* Darwin’s last paragraph, in Origin of Species:

It is interesting to contemplate an entangled bank, clothed with many plants of many kinds, with birds singing on the bushes, with various insects flitting about, and with worms crawling through the damp earth, and to reflect that these elaborately constructed forms, so different from each other, and dependent on each other in so complex a manner, have all been produced by laws acting around us. These laws, taken in the largest sense, being Growth with Reproduction; inheritance which is almost implied by reproduction; Variability from the indirect and direct action of the external conditions of life, and from use and disuse; a Ratio of Increase so high as to lead to a Struggle for Life, and as a consequence to Natural Selection, entailing Divergence of Character and the Extinction of less-improved forms. Thus, from the war of nature, from famine and death, the most exalted object which we are capable of conceiving, namely, the production of the higher animals, directly follows. There is grandeur in this view of life, with its several powers, having been originally breathed into a few forms or into one; and that, whilst this planet has gone cycling on according to the fixed law of gravity, from so simple a beginning endless forms most beautiful and most wonderful have been, and are being, evolved.

4 Responses to More “Expelled”: Origins of life research ignored by intelligent design advocates

  1. RBH says:

    Matt wrote “I personally feel that at least a few interesting questions can be filtered out of the noise that is the ID debate.”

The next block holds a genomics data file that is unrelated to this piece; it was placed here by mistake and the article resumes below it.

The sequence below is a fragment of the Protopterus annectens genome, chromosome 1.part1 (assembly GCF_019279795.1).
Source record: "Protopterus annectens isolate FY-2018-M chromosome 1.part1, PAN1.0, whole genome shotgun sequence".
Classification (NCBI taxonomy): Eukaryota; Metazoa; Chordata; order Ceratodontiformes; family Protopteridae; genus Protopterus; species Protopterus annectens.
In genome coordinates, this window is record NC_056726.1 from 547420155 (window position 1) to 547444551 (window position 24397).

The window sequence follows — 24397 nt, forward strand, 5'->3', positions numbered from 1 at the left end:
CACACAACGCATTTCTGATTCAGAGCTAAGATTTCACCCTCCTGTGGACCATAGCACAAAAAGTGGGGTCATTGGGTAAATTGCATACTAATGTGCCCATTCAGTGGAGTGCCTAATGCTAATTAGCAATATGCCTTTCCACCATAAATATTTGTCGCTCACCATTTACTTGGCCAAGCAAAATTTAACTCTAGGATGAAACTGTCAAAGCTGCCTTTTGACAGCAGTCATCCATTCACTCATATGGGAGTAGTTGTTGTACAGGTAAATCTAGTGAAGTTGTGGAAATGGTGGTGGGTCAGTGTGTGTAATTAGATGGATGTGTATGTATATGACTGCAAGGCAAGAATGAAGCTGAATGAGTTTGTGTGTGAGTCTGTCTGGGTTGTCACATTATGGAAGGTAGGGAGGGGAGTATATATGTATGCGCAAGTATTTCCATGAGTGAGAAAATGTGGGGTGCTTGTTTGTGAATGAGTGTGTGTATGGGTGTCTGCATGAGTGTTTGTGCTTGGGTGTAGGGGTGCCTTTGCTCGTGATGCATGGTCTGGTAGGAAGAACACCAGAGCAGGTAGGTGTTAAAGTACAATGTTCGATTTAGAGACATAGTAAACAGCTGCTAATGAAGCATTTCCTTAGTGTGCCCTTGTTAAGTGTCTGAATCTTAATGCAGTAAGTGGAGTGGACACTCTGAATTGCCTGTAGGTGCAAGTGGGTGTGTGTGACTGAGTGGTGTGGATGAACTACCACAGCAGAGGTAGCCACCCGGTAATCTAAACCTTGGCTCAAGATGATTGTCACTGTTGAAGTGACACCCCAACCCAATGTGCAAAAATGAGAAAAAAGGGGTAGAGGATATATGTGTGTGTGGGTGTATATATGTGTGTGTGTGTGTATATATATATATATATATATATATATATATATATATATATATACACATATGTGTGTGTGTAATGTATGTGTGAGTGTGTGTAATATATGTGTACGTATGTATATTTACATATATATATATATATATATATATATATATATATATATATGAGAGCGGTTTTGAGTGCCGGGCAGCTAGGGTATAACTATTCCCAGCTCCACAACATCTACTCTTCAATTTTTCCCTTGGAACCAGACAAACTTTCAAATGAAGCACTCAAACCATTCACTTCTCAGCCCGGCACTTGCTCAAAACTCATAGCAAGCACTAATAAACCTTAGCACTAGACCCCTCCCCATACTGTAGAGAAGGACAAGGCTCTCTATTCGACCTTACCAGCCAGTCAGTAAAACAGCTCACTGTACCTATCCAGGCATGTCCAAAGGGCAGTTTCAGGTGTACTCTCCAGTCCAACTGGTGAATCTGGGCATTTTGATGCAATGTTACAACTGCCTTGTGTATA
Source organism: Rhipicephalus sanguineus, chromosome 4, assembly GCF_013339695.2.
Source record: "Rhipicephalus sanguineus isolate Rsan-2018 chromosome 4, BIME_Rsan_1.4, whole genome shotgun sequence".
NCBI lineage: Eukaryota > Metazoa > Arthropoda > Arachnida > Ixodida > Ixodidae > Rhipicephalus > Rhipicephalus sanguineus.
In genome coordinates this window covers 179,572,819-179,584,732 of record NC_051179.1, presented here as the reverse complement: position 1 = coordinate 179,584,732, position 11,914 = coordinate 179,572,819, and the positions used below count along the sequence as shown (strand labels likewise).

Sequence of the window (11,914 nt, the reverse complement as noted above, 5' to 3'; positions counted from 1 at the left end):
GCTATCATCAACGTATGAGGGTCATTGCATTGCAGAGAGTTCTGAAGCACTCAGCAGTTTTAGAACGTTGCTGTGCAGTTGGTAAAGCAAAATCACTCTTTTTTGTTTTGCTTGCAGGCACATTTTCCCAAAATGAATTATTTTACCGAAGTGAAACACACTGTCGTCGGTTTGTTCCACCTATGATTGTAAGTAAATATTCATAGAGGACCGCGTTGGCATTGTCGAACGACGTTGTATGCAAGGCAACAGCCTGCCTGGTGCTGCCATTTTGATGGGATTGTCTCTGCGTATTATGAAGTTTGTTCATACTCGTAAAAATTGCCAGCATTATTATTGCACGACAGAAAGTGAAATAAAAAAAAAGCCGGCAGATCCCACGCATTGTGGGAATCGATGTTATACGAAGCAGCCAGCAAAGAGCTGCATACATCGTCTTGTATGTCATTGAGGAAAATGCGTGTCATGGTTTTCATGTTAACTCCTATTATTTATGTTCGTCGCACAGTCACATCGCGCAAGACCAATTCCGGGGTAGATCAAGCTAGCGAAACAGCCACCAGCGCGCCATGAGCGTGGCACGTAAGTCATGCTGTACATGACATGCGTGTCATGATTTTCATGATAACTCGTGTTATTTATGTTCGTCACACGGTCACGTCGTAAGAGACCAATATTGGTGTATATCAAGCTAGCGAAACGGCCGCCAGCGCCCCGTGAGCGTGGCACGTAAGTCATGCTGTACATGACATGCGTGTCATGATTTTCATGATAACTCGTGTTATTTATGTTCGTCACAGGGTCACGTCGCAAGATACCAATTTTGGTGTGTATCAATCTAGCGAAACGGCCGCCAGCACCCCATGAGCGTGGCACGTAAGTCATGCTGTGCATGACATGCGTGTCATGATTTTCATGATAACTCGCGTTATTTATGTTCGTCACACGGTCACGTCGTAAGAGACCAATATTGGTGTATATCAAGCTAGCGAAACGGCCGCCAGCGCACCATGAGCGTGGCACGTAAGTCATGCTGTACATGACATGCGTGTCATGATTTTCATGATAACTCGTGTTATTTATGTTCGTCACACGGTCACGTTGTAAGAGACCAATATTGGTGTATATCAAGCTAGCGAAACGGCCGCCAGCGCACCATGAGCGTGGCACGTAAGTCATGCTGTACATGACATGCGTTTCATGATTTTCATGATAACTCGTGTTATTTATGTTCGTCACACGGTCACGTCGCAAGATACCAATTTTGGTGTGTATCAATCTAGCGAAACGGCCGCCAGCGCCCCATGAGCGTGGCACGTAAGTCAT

I’ve read an awful lot of ID literature, including both of Behe’s books, two of Dembski’s books (The Design Inference and No Free Lunch), essays by both along with Stephen Meyers and other ID proponents, and I have found no interesting questions in what I’ve read.

    Perhaps Matt could suggest some of the interesting questions that can be filtered out of the ID debate that depend on that debate for their existence and aren’t already in the philosophy or scientific literature. That is, what does ID bring to the table that’s even original?


  2. elbogz says:

    Ed, That has to be by far one of your best blog entries. Thanks!


  3. Ed Darrell says:

    There are a lot of bad arguments for intelligent design, but no good ones. Simply put, there is not an iota of evidence that anything like a Gepetto in the Sky is cobbling together puppet living things for the Good Fairy to make real.

    I’m no philosopher. I’m a former biologist, and a lawyer. I feel obligated to go where the evidence leads and no further without clear labeling of conjecture, and to avoid places the evidence denies. Whatever logical fallacy I may commit — and I’m not conceding that in any fashion — I do not commit the fallacy of total fantasy, as ID proponents do.

    If there is a good, scientific argument for intelligent design, it has not been proposed in any scientific venue, and it is unknown in religious venues as well.